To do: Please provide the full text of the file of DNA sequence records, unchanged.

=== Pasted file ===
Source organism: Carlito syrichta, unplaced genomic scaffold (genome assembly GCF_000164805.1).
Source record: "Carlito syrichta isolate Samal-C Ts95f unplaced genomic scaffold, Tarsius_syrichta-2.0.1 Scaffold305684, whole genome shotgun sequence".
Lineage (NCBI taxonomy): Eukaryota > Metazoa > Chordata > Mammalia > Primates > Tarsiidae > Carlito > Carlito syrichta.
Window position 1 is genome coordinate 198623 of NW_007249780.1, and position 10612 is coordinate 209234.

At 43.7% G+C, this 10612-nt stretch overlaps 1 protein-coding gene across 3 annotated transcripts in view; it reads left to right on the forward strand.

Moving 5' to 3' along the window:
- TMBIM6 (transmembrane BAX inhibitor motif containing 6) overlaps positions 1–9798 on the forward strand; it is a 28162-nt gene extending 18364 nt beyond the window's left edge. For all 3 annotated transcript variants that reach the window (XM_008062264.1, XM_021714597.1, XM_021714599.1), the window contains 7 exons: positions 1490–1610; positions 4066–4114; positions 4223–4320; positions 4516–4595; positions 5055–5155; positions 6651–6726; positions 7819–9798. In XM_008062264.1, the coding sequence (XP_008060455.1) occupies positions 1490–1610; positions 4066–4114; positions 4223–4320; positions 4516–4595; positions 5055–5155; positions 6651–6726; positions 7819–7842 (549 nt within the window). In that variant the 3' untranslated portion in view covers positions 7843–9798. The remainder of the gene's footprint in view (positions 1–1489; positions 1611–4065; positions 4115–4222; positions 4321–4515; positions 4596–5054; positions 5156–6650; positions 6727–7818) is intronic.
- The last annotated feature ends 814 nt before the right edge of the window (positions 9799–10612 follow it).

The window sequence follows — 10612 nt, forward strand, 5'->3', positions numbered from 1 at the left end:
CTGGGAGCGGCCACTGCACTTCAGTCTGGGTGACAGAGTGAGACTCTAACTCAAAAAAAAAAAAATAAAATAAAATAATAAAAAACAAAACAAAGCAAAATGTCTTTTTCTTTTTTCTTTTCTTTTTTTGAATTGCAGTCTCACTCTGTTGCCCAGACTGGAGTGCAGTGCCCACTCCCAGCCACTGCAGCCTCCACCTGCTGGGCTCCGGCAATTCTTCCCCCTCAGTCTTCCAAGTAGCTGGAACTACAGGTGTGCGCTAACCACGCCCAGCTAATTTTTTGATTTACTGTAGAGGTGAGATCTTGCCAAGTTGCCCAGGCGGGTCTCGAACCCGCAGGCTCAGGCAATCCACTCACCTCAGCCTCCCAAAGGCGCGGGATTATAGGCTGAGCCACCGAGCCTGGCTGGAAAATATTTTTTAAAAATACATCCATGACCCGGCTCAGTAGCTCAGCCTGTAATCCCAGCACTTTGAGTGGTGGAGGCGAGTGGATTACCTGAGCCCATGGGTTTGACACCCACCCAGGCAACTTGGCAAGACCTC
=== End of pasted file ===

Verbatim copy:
Source organism: Carlito syrichta, unplaced genomic scaffold (genome assembly GCF_000164805.1).
Source record: "Carlito syrichta isolate Samal-C Ts95f unplaced genomic scaffold, Tarsius_syrichta-2.0.1 Scaffold305684, whole genome shotgun sequence".
Lineage (NCBI taxonomy): Eukaryota > Metazoa > Chordata > Mammalia > Primates > Tarsiidae > Carlito > Carlito syrichta.
Window position 1 is genome coordinate 198623 of NW_007249780.1, and position 10612 is coordinate 209234.

At 43.7% G+C, this 10612-nt stretch overlaps 1 protein-coding gene across 3 annotated transcripts in view; it reads left to right on the forward strand.

Moving 5' to 3' along the window:
- TMBIM6 (transmembrane BAX inhibitor motif containing 6) overlaps positions 1–9798 on the forward strand; it is a 28162-nt gene extending 18364 nt beyond the window's left edge. For all 3 annotated transcript variants that reach the window (XM_008062264.1, XM_021714597.1, XM_021714599.1), the window contains 7 exons: positions 1490–1610; positions 4066–4114; positions 4223–4320; positions 4516–4595; positions 5055–5155; positions 6651–6726; positions 7819–9798. In XM_008062264.1, the coding sequence (XP_008060455.1) occupies positions 1490–1610; positions 4066–4114; positions 4223–4320; positions 4516–4595; positions 5055–5155; positions 6651–6726; positions 7819–7842 (549 nt within the window). In that variant the 3' untranslated portion in view covers positions 7843–9798. The remainder of the gene's footprint in view (positions 1–1489; positions 1611–4065; positions 4115–4222; positions 4321–4515; positions 4596–5054; positions 5156–6650; positions 6727–7818) is intronic.
- The last annotated feature ends 814 nt before the right edge of the window (positions 9799–10612 follow it).

The window sequence follows — 10612 nt, forward strand, 5'->3', positions numbered from 1 at the left end:
CTGGGAGCGGCCACTGCACTTCAGTCTGGGTGACAGAGTGAGACTCTAACTCAAAAAAAAAAAAATAAAATAAAATAATAAAAAACAAAACAAAGCAAAATGTCTTTTTCTTTTTTCTTTTCTTTTTTTGAATTGCAGTCTCACTCTGTTGCCCAGACTGGAGTGCAGTGCCCACTCCCAGCCACTGCAGCCTCCACCTGCTGGGCTCCGGCAATTCTTCCCCCTCAGTCTTCCAAGTAGCTGGAACTACAGGTGTGCGCTAACCACGCCCAGCTAATTTTTTGATTTACTGTAGAGGTGAGATCTTGCCAAGTTGCCCAGGCGGGTCTCGAACCCGCAGGCTCAGGCAATCCACTCACCTCAGCCTCCCAAAGGCGCGGGATTATAGGCTGAGCCACCGAGCCTGGCTGGAAAATATTTTTTAAAAATACATCCATGACCCGGCTCAGTAGCTCAGCCTGTAATCCCAGCACTTTGAGTGGTGGAGGCGAGTGGATTACCTGAGCCCATGGGTTTGACACCCACCCAGGCAACTTGGCAAGACCTC